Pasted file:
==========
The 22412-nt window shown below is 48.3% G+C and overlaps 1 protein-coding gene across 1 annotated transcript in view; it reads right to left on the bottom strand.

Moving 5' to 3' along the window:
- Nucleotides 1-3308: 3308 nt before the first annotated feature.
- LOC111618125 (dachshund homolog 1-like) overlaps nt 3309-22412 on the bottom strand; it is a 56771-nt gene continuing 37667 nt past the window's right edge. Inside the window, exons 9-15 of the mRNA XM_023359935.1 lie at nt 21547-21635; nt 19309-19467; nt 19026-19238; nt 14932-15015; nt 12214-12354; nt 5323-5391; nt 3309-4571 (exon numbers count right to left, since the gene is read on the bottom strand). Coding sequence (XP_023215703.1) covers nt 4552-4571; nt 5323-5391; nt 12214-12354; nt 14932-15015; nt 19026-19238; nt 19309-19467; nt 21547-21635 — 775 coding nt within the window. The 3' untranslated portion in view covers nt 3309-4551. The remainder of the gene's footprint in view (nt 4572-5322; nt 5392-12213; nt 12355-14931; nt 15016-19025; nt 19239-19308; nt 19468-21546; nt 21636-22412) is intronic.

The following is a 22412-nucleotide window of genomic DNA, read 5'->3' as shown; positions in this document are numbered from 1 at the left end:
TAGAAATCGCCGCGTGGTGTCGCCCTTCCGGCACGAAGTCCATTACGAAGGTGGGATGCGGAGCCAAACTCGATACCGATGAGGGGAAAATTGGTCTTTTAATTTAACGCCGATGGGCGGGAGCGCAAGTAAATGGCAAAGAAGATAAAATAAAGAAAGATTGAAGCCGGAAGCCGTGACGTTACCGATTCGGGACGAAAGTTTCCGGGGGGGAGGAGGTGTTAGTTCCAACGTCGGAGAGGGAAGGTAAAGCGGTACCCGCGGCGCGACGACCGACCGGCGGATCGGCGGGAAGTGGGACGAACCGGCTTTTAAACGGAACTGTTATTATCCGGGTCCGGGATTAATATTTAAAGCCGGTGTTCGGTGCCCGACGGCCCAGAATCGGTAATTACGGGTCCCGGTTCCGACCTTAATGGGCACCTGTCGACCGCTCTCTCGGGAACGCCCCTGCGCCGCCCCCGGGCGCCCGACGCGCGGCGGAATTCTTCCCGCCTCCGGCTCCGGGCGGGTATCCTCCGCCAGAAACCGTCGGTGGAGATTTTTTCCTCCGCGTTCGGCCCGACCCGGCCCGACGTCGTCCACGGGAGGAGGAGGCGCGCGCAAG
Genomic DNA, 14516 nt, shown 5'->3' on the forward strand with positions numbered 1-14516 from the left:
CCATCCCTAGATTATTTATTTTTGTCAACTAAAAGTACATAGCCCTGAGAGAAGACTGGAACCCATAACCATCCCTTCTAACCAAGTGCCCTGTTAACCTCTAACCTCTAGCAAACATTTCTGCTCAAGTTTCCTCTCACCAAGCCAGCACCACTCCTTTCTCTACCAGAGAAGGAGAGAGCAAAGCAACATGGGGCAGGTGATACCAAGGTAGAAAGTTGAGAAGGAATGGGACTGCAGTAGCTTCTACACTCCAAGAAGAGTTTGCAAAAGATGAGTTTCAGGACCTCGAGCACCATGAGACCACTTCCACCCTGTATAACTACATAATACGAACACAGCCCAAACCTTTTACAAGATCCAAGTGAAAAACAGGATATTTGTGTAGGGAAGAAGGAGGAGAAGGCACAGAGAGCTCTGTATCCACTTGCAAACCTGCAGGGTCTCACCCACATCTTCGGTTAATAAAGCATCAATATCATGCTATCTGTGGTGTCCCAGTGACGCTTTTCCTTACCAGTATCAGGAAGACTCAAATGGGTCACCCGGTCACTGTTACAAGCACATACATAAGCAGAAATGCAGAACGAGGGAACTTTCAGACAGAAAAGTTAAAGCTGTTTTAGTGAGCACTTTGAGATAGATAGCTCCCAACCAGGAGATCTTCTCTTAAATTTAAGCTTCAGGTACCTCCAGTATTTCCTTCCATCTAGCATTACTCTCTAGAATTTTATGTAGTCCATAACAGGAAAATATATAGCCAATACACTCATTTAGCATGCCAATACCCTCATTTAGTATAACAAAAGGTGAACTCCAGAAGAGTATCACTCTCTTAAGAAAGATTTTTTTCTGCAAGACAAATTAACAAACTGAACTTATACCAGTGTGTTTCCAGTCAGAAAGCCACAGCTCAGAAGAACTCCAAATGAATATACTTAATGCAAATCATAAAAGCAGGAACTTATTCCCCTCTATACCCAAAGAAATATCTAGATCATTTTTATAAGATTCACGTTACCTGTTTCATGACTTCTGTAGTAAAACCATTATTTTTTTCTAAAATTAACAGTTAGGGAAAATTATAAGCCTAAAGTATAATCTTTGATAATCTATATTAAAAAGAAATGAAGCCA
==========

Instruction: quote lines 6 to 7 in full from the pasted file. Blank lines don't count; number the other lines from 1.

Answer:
TAGAAATCGCCGCGTGGTGTCGCCCTTCCGGCACGAAGTCCATTACGAAGGTGGGATGCGGAGCCAAACTCGATACCGATGAGGGGAAAATTGGTCTTTTAATTTAACGCCGATGGGCGGGAGCGCAAGTAAATGGCAAAGAAGATAAAATAAAGAAAGATTGAAGCCGGAAGCCGTGACGTTACCGATTCGGGACGAAAGTTTCCGGGGGGGAGGAGGTGTTAGTTCCAACGTCGGAGAGGGAAGGTAAAGCGGTACCCGCGGCGCGACGACCGACCGGCGGATCGGCGGGAAGTGGGACGAACCGGCTTTTAAACGGAACTGTTATTATCCGGGTCCGGGATTAATATTTAAAGCCGGTGTTCGGTGCCCGACGGCCCAGAATCGGTAATTACGGGTCCCGGTTCCGACCTTAATGGGCACCTGTCGACCGCTCTCTCGGGAACGCCCCTGCGCCGCCCCCGGGCGCCCGACGCGCGGCGGAATTCTTCCCGCCTCCGGCTCCGGGCGGGTATCCTCCGCCAGAAACCGTCGGTGGAGATTTTTTCCTCCGCGTTCGGCCCGACCCGGCCCGACGTCGTCCACGGGAGGAGGAGGCGCGCGCAAG
Genomic DNA, 14516 nt, shown 5'->3' on the forward strand with positions numbered 1-14516 from the left: